Resonance‐like Goos‐Hänchen shift induced by nano‐metal films

Institut für Integrierte Naturwissenschaften, Universität Koblenz, Universitätsstr. 1, 56070 Koblenz, Germany
Annalen der Physik (Impact Factor: 3.05). 08/2008; 17(12):917 - 921. DOI: 10.1002/andp.200810325
Source: arXiv


The influence of nano-metal films on the Goos-Haenchen shift (GHS) is investigated. The films deposited at the total reflecting surface of a perspex prism/air have a sheet resistance varying between Z = 25 and 3 000 Ohm. A resonance-like enhancement of the shift and of the absorption is found for TE polarized waves, when the sheet resistance approaches the value of the vacuum impedance. For TM waves the influence of the metal films on the GHS is comparatively weak. The experiments are carried out with microwaves. Keywords: Goos-Haenchen shift; nano-metallic films, microwaves PACS: 42.25.Bs, 42.25.Gy, 42.50.-p, 73.40.Gk Comment: 6 pages, 4 figures

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    ABSTRACT: In the thirties of the last century it was shown that nano-metal films have a frequency independent absorption in the far infrared regime and below. Moreover, the absorption A of these films is 0.5 and at the same time both reflection R and transmission T are 0.25, complying with the relation A + R + T = 1 at a sheet resistance Z□of 60 πΩ. The latter property of nano-metal films was shown by Woltersdorff in 1934. Multiple reflections between such films allow the design of low reflecting large scale absorbers for the wave length range from far infrared to low frequency radio waves. Experimental data of the novel absorber device measured in the GHz frequency range are presented. The electrical nano-metal film properties are also useful for applications in IR-photonics and IR-communication systems. The article presents a brief review of the historical studies on free carrier electromagnetic wave absorption and on novel applications.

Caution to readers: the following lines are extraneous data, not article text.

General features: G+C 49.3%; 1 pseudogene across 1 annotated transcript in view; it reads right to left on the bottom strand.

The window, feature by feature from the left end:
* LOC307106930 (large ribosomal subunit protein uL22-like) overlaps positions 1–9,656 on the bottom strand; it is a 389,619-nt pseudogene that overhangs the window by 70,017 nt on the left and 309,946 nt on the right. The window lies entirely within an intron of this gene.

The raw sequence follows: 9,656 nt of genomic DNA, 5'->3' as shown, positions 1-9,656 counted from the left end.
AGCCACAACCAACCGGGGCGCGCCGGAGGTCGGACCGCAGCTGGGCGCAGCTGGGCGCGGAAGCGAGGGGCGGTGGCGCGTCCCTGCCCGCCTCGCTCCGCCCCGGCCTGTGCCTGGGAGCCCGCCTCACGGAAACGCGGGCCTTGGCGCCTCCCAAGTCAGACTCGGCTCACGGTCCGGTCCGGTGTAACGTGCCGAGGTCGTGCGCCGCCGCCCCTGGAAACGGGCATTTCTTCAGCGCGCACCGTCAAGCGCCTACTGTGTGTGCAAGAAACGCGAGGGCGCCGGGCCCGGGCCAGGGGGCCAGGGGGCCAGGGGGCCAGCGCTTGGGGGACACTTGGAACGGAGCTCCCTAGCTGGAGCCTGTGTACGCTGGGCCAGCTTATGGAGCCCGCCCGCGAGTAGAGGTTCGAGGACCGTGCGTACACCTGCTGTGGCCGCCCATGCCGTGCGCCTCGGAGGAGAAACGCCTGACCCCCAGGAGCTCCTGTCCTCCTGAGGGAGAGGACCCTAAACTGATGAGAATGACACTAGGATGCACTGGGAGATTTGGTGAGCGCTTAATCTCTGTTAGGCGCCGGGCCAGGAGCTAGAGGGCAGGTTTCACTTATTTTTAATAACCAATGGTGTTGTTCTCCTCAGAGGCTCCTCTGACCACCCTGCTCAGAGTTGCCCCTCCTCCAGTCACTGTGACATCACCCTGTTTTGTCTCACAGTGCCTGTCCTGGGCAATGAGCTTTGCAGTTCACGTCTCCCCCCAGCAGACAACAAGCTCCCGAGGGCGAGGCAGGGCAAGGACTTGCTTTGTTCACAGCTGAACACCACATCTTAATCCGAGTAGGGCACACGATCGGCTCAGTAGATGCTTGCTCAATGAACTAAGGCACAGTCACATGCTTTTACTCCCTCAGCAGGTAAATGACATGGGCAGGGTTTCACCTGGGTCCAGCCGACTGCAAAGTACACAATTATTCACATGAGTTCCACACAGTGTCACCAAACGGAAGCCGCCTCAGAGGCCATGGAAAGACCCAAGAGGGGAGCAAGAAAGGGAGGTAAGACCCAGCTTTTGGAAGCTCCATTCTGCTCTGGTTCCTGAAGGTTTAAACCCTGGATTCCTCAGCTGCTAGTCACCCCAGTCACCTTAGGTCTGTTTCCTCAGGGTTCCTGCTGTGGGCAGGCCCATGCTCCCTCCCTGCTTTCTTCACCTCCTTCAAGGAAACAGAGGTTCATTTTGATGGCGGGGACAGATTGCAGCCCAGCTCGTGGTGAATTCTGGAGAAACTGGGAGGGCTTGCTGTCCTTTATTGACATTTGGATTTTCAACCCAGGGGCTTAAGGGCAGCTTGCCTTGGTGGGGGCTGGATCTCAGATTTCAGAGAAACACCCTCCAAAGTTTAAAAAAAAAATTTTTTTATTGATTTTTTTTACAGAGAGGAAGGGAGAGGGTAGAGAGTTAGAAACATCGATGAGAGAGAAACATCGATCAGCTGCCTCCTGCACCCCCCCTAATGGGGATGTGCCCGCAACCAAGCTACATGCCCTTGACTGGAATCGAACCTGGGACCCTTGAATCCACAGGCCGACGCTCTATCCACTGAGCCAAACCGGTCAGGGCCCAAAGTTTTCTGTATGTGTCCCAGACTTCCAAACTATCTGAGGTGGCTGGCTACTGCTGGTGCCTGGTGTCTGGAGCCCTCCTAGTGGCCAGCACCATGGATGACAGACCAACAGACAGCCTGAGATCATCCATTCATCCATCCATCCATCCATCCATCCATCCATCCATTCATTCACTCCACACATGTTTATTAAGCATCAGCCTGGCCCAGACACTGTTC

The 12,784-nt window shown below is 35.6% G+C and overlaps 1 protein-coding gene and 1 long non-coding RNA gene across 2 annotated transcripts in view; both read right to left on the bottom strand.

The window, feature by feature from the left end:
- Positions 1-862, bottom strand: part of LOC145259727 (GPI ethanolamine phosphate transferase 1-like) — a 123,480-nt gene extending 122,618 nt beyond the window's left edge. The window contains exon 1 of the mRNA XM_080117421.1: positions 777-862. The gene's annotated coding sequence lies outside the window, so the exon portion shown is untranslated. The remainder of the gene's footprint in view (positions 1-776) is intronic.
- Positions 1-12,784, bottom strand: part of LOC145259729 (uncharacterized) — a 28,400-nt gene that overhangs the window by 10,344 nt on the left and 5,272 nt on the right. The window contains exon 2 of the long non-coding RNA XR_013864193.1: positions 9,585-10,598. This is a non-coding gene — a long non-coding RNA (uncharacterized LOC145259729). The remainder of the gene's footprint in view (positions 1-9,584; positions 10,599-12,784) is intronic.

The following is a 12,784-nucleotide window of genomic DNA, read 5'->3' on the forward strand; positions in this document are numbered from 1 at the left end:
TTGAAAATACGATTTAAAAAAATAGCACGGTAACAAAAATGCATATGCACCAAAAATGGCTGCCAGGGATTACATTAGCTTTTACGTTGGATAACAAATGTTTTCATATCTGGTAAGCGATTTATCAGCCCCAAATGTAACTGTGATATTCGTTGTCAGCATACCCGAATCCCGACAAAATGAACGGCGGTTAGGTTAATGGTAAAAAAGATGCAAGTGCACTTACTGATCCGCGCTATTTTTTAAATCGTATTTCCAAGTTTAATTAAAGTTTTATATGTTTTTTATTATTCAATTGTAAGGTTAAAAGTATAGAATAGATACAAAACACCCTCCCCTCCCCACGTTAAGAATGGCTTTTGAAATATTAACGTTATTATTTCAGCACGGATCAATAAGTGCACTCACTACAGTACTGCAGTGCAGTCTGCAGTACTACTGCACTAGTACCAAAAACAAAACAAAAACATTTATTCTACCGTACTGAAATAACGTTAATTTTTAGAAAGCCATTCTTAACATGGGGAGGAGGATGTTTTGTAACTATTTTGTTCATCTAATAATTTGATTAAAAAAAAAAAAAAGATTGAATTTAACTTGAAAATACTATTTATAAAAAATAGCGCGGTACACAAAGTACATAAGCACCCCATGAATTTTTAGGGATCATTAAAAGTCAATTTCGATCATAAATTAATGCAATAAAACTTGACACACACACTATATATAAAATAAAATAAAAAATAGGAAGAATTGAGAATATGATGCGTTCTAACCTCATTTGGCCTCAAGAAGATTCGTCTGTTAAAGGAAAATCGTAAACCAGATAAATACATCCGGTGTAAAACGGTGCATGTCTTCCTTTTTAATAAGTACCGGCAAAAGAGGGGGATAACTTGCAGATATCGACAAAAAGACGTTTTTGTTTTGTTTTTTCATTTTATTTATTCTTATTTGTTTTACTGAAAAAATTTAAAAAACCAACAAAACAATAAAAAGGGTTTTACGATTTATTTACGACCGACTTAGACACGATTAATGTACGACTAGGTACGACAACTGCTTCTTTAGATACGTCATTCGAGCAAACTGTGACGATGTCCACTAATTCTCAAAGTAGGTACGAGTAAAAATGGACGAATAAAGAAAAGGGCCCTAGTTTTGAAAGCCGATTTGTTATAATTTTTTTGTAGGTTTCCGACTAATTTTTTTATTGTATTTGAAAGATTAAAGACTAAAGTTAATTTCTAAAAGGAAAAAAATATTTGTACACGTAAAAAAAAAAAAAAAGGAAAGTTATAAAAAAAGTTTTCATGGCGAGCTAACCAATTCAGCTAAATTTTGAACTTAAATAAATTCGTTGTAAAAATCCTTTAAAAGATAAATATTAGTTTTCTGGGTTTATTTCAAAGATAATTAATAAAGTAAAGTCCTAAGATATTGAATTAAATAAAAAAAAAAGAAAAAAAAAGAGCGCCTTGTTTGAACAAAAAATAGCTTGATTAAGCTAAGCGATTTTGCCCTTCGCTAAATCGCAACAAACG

Annalen der Physik 02/2010; 522(1-2):53-59. DOI:10.1002/andp.200910389 · 3.05 Impact Factor
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    ABSTRACT: Investigation on the phase shifts of higher-order reflected light from a two-dimensional photonic crystal (PC) demonstrates that the phase shift of − m th order reflected light is symmetric with respect to the line of k x = m π ∕ b in the frequency-wave vector domain, where k x and b denote the incident wave vector component along the surface and the period of the PC along the surface, respectively, and m is an integer. Such phase symmetry originates from the periodicity of a PC along the surface. When higher-order propagating waves appear between two band edges of a stop band, the phase change of the 0th order reflection is generally not π as reported before. Moreover, the reflection phase can be adjusted and designed by changing the cylinder radii of the surface layer. It provides a robust way to achieve a giant Goos–Hänchen shift, which is described in detail as an example, and superluminal propagation from a PC.
    Journal of the Optical Society of America B 03/2010; 27(3). DOI:10.1364/JOSAB.27.000358 · 1.97 Impact Factor
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    ABSTRACT: It is well-known that the variations of Goos–Hänchen shifts (GHSs) are closely associated with the energy flux provided by evanescent states in the case of total internal reflection. However, when the frustrated total internal reflection (FTIR) is realized with double-prism system operated in the microwave frequency, we observe that the GHSs for the reflected beam show periodic, resembling the phenomenon for transmitted beams reported in the literatures, versus either the operating frequency or the air layer thickness, which is different from the variation of the corresponding reflected energy. Moreover, in another FTIR based system fabricated by a composite absorptive material slab with a two-dimensional top layer of frequency selective surface (FSS), the GHSs for reflected beam are discovered as not only resonant but also negative with the incidence of transverse electric that is TE polarized, just as predicted theoretically in the literatures.
    Optics Communications 05/2011; 284(10):2604-2607. DOI:10.1016/j.optcom.2011.01.038 · 1.45 Impact Factor
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